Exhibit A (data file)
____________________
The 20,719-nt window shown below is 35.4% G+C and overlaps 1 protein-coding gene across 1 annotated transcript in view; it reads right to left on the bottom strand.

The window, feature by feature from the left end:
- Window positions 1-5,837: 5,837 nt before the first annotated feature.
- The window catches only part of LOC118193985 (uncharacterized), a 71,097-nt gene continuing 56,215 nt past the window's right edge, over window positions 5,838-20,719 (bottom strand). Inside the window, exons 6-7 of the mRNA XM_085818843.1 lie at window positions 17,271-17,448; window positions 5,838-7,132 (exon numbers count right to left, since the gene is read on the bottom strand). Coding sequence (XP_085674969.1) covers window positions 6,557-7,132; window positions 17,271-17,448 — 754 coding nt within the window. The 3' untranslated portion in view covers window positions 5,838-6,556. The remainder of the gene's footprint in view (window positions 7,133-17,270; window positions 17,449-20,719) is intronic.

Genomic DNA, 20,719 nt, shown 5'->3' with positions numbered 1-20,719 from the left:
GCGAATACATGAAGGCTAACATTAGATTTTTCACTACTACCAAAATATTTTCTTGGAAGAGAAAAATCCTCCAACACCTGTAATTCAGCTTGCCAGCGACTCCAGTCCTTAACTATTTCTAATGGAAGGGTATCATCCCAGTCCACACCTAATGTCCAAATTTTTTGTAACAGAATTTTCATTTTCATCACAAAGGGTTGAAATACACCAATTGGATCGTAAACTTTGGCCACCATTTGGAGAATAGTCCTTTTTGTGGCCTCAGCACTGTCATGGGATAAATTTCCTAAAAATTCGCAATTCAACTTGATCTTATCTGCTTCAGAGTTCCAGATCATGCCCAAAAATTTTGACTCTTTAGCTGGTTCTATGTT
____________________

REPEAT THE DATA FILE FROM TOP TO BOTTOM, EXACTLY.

The 20,719-nt window shown below is 35.4% G+C and overlaps 1 protein-coding gene across 1 annotated transcript in view; it reads right to left on the bottom strand.

The window, feature by feature from the left end:
- Window positions 1-5,837: 5,837 nt before the first annotated feature.
- The window catches only part of LOC118193985 (uncharacterized), a 71,097-nt gene continuing 56,215 nt past the window's right edge, over window positions 5,838-20,719 (bottom strand). Inside the window, exons 6-7 of the mRNA XM_085818843.1 lie at window positions 17,271-17,448; window positions 5,838-7,132 (exon numbers count right to left, since the gene is read on the bottom strand). Coding sequence (XP_085674969.1) covers window positions 6,557-7,132; window positions 17,271-17,448 — 754 coding nt within the window. The 3' untranslated portion in view covers window positions 5,838-6,556. The remainder of the gene's footprint in view (window positions 7,133-17,270; window positions 17,449-20,719) is intronic.

Genomic DNA, 20,719 nt, shown 5'->3' with positions numbered 1-20,719 from the left:
GCGAATACATGAAGGCTAACATTAGATTTTTCACTACTACCAAAATATTTTCTTGGAAGAGAAAAATCCTCCAACACCTGTAATTCAGCTTGCCAGCGACTCCAGTCCTTAACTATTTCTAATGGAAGGGTATCATCCCAGTCCACACCTAATGTCCAAATTTTTTGTAACAGAATTTTCATTTTCATCACAAAGGGTTGAAATACACCAATTGGATCGTAAACTTTGGCCACCATTTGGAGAATAGTCCTTTTTGTGGCCTCAGCACTGTCATGGGATAAATTTCCTAAAAATTCGCAATTCAACTTGATCTTATCTGCTTCAGAGTTCCAGATCATGCCCAAAAATTTTGACTCTTTAGCTGGTTCTATGTT